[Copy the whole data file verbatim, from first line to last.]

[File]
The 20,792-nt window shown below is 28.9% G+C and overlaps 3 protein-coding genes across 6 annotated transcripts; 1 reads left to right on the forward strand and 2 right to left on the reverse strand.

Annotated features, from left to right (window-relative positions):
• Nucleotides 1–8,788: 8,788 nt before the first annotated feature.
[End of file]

The 20,792-nt window shown below is 28.9% G+C and overlaps 3 protein-coding genes across 6 annotated transcripts; 1 reads left to right on the forward strand and 2 right to left on the reverse strand.

Annotated features, from left to right (window-relative positions):
• Nucleotides 1–8,788: 8,788 nt before the first annotated feature.